November 14th, 2012

Karavai

Read "The Charity Wall" in Torn World

If you are a Torn World supporter, you can now read my poem "The Charity Wall."
The Ruined Port on Stone Island has an interesting attraction.

If you like this poem and want to see more like it, please consider sending me credits or karma through Torn World's crowdfunding options.  Not a Torn World member, but still want to support the work? I have a permanent PayPal button on my LJ profile page.
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The Latin Revival

I was bemused to discover that the Pope did something I agree with: he advocates the revival of Latin.  (Link courtesy of my partner Doug.)  For centuries, Latin was an auxiliary language of the Church, scholars, and widely traveled people.  That was incredibly useful and I'm disappointed that people ditched it.  It's a great language, with a lot of history and literature to its credit, and any  widespread auxiliary language is really convenient.

In general, I think the guy is a dick, and we disagree on almost everything.  But in this our paths run together, and I'm an oldschool activist capable of swapping out allies on different issues.
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Calculating Poverty

This article points out that the government underestimates the number of poor people by not counting certain expenses; when you add those, the number of poor goes up.

Here's the honest way to calculate poverty.  First, add up the survival expenses: food, housing and utilities, clothing, health care, etc.  Next, add in all the things that society expects; it's not okay to demand things of people if they aren't counted here, so if you want to require stuff like going to college or saving for retirement, it must be added.  Also include things like taxes and random essentials such as gasoline.  Then figure a buffer to account for extras and unexpected expenses, because that always happens.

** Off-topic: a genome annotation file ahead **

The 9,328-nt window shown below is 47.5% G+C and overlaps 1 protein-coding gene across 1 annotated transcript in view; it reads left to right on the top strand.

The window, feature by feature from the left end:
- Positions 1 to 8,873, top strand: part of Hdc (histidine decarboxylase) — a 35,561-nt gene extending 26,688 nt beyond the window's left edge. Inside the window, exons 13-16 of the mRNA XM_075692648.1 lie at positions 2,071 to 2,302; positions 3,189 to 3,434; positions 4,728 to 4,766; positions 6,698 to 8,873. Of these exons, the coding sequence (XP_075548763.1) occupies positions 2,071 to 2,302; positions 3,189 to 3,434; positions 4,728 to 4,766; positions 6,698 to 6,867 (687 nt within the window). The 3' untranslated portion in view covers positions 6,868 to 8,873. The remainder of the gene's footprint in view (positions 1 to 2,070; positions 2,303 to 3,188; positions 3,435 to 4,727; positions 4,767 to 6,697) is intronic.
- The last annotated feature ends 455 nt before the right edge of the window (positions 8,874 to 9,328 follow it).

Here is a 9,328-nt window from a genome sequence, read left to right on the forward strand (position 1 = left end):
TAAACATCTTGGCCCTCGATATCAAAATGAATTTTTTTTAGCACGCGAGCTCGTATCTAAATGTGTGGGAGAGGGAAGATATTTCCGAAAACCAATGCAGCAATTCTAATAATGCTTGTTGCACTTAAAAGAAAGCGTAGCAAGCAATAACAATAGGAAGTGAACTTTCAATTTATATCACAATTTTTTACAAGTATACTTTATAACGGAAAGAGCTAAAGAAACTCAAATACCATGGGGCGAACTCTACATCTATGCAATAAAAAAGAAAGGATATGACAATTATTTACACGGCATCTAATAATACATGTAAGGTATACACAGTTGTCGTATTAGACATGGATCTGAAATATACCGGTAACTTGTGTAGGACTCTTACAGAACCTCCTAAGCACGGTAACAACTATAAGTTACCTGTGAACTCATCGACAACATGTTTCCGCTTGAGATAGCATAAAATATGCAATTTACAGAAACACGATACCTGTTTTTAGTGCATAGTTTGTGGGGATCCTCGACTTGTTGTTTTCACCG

Compare the total to what people make.  Everyone who does not make enough to cover all those expenses routinely is poor.  Poor means there are more demands than resources to meet them.  An ordinary person's ordinary work should support the standard needs for their culture; if not, someone is cheating and/or oppressing them.  Further consider that inflation drives up expenses over time, and if wages don't keep pace -- as they haven't in America for some time -- that pushes more people into poverty.  Same with newly added expenses, such as a computer and Internet connection, now demanded by society for most people.

Governments do not like to tally things this way, because it tends to reveal ways in which their society does not work.  That doesn't make the problem go away, and if a lot of citizens aren't getting their needs met, that's a society-level threat that WILL manifest sooner or later.  That's not politics, it's history.  A castle built on sand cannot stand.  If your base isn't stable, nothing is.  Sooner or later the system will either fix itself, fall apart from within, or be destroyed from without.  You'd think people would pay attention to the real threats, but no, that isn't sexy or fun.  They'd rather play war.

It makes me glad that history has  that safety catch of demolishing unfit societies, because otherwise nothing would get done.